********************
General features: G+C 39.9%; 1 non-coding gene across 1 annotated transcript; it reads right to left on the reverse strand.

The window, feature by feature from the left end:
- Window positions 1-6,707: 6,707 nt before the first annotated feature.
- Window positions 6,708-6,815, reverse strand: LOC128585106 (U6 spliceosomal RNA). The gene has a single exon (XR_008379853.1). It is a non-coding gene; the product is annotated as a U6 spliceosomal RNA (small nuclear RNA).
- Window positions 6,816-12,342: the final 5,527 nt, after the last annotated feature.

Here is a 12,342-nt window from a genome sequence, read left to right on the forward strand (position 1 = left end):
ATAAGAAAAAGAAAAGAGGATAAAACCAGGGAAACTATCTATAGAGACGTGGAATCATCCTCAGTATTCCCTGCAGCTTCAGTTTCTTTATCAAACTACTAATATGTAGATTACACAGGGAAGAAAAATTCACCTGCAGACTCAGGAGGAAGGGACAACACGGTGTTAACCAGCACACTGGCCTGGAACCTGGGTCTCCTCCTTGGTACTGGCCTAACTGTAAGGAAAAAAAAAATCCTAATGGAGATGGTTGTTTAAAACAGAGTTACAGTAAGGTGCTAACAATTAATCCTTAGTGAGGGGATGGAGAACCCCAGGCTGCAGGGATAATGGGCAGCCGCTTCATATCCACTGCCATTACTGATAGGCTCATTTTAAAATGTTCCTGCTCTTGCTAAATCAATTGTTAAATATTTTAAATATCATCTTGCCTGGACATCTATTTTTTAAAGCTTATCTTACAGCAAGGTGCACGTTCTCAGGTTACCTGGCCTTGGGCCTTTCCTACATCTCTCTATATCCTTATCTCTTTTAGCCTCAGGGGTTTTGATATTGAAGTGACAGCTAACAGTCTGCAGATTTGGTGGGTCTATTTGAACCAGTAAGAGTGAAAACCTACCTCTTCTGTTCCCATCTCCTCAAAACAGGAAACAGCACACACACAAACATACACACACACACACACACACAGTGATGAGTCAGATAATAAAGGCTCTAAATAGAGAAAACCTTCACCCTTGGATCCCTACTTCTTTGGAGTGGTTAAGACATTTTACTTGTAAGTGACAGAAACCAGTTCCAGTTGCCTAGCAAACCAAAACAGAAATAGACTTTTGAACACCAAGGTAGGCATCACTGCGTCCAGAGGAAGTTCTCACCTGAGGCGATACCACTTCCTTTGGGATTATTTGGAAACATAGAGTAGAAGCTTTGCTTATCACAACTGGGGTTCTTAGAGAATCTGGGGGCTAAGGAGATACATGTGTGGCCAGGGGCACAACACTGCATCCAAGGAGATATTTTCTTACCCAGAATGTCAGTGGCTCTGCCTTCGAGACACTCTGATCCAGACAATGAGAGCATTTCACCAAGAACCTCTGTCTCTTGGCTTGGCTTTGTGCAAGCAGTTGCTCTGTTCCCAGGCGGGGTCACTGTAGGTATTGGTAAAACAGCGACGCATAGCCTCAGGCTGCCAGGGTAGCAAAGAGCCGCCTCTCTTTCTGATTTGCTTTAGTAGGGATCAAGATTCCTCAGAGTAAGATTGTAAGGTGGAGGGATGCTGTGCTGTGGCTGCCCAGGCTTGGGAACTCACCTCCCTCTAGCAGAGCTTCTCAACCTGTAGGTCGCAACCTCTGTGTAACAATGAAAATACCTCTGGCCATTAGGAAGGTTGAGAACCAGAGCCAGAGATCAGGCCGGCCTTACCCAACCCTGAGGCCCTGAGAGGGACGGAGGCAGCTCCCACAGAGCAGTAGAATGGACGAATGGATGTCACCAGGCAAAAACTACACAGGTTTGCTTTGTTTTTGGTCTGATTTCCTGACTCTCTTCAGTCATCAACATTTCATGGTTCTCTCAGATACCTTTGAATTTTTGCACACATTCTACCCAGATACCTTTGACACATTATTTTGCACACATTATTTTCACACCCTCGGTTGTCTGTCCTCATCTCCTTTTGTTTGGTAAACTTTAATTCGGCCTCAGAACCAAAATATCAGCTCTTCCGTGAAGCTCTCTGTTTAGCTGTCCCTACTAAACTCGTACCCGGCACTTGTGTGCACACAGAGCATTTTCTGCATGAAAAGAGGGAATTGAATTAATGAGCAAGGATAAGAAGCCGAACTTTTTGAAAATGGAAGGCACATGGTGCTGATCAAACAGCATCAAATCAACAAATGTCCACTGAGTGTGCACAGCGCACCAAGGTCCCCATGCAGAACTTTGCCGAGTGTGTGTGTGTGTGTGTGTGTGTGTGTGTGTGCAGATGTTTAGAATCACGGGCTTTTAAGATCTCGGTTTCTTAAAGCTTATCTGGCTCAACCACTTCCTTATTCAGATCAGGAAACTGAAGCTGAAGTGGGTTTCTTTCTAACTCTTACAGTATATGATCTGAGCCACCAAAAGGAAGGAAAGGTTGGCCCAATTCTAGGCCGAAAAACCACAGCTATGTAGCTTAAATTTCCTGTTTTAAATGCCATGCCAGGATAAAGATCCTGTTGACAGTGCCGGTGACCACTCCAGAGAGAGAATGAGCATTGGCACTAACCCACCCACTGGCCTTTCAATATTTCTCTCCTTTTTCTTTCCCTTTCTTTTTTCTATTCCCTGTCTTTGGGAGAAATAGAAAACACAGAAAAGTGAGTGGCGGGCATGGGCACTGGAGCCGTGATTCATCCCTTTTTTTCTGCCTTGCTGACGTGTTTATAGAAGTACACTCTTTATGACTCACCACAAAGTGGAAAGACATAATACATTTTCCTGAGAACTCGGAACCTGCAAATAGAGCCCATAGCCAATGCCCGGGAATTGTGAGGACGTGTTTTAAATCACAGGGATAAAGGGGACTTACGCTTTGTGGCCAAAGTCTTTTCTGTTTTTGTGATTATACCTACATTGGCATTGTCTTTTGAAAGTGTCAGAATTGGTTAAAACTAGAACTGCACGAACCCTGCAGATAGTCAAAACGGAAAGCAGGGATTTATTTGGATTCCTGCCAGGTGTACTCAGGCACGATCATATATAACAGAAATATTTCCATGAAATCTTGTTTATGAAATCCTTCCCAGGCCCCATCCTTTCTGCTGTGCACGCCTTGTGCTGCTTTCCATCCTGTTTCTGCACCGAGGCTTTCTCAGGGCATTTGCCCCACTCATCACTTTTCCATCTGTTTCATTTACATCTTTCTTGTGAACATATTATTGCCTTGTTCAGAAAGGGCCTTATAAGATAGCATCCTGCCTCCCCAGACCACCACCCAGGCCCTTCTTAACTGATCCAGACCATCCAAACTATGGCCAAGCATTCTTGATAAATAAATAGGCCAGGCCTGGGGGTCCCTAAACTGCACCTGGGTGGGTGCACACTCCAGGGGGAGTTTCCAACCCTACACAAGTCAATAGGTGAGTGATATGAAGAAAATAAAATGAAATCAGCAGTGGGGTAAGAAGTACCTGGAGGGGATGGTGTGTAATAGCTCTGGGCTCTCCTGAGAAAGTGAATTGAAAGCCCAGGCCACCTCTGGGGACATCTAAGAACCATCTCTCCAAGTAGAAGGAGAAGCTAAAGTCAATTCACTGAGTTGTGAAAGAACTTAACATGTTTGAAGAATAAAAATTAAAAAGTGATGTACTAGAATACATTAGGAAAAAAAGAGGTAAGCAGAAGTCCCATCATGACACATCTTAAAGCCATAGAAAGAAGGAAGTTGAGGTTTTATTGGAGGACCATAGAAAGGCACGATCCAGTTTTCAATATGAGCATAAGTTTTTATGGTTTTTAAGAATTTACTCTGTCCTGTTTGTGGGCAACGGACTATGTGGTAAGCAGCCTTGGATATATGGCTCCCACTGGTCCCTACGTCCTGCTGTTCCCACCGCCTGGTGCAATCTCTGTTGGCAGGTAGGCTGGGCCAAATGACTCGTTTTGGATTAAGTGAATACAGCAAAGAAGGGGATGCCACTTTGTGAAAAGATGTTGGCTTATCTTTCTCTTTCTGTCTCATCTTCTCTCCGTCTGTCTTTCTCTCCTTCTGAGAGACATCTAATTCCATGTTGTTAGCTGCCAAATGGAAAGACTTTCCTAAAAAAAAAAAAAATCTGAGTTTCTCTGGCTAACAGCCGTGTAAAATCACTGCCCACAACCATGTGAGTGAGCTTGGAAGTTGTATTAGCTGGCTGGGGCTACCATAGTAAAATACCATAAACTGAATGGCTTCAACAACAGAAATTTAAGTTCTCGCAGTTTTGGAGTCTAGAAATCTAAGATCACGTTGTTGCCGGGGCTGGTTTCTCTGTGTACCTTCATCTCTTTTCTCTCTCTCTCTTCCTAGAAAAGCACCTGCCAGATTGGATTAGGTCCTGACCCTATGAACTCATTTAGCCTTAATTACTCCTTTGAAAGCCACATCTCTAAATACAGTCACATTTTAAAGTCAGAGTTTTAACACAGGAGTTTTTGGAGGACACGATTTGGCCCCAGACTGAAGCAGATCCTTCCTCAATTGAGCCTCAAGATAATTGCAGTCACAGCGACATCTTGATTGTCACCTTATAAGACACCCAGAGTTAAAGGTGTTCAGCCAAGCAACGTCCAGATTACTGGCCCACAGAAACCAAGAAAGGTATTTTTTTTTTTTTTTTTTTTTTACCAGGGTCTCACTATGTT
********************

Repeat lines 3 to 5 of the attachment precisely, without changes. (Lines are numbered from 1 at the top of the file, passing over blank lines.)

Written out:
- Window positions 1-6,707: 6,707 nt before the first annotated feature.
- Window positions 6,708-6,815, reverse strand: LOC128585106 (U6 spliceosomal RNA). The gene has a single exon (XR_008379853.1). It is a non-coding gene; the product is annotated as a U6 spliceosomal RNA (small nuclear RNA).
- Window positions 6,816-12,342: the final 5,527 nt, after the last annotated feature.